This letter from the Administration for Children and Families (ACF) describes a partnership between ACF and the U.S. Department of Treasury to encourage tenants and landlords to take advantage of emergency rental assistance available through the American Rescue Plan Act.
This letter from the Children's Bureau urges all child welfare administrators to work with state and local public health departments to ensure equitable access to vaccinations for all involved with the child welfare system.
This letter from the Children’s Bureau notifies child welfare leaders that agencies, under applicable circumstances, can make virtual adaptations to programs and services provided through the title IV-E prevention program due to the COVID-19 pandemic.
This letter from the Children’s Bureau to child welfare directors describes updates made to the Foster Youth to Independence initiative, which is coordinated by the U.S. Department of Housing and Urban Development and is designed to prevent and end homelessness among youth with a current or prior history of child welfare involvement.
This letter from the Children’s Bureau encourages agencies and courts to continue working together to ensure judicial hearings and reviews proceed and critical judicial oversight occurs in child welfare proceedings during the COVID-19 pandemic.
This letter to child welfare leaders from the Children’s Bureau addresses allowing title IV-E prevention programs and services to be adapted to a virtual environment to provide needed support during the COVID-19 pandemic.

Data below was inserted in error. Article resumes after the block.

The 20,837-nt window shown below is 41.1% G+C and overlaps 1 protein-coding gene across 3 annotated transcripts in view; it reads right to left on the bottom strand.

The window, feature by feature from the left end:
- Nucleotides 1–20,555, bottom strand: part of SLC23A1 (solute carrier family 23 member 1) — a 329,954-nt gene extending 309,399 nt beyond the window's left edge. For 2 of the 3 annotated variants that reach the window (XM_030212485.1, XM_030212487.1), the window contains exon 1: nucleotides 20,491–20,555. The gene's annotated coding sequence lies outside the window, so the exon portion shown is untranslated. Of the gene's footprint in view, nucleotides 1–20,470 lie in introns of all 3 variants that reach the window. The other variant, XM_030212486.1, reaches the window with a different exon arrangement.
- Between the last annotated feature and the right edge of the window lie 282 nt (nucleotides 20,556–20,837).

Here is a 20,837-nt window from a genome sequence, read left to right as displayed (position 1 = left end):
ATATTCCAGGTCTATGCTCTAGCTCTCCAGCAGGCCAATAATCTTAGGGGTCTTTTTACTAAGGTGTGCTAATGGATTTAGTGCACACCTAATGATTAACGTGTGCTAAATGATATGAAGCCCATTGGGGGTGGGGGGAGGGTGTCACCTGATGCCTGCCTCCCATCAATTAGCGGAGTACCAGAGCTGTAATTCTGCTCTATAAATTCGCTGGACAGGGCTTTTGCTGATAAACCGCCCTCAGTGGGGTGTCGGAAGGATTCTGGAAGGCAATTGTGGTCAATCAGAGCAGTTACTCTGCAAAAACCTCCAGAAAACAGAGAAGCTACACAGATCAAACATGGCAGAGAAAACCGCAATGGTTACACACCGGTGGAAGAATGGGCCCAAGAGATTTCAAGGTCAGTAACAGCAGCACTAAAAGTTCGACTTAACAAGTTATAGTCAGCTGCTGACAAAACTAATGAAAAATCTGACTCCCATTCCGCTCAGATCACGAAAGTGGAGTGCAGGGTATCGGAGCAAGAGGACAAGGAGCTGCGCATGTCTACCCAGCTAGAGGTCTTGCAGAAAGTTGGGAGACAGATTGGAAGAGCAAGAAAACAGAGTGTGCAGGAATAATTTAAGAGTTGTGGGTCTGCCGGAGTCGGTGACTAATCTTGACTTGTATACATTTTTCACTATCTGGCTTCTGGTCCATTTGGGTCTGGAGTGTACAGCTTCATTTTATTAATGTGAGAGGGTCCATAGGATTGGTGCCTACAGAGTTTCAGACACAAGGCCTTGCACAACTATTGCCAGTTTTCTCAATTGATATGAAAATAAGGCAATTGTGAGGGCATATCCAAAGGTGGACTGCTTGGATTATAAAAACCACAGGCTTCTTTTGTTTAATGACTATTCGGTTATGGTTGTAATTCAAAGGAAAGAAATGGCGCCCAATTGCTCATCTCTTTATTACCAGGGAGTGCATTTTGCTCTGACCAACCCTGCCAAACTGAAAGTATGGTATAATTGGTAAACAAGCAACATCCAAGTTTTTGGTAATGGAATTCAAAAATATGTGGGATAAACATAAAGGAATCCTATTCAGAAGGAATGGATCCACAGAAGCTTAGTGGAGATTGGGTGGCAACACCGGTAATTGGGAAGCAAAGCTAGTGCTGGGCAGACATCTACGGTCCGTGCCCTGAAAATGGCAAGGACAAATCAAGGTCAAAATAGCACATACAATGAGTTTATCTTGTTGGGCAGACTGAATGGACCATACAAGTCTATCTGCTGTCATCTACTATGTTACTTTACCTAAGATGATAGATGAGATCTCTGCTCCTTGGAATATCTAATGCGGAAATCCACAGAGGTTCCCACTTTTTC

This letter from the Children’s Bureau to child welfare leaders summarizes the major themes from 12 roundtable discussions with youth in or formerly in foster care about issues and challenges they are facing.
This letter to state and tribal child welfare leaders addresses concerns related to filing a petition to terminate parental rights when services have not been available, outlines service delivery strategies, and highlights challenges adoptive families may face during the pandemic.
In an effort to ensure that all states have the same amount of time to measure progress from implementing their Program Improvement Plans and other CQI change and implementation activities, the Children’s Bureau is offering all states an 18-month non-overlapping evaluation period.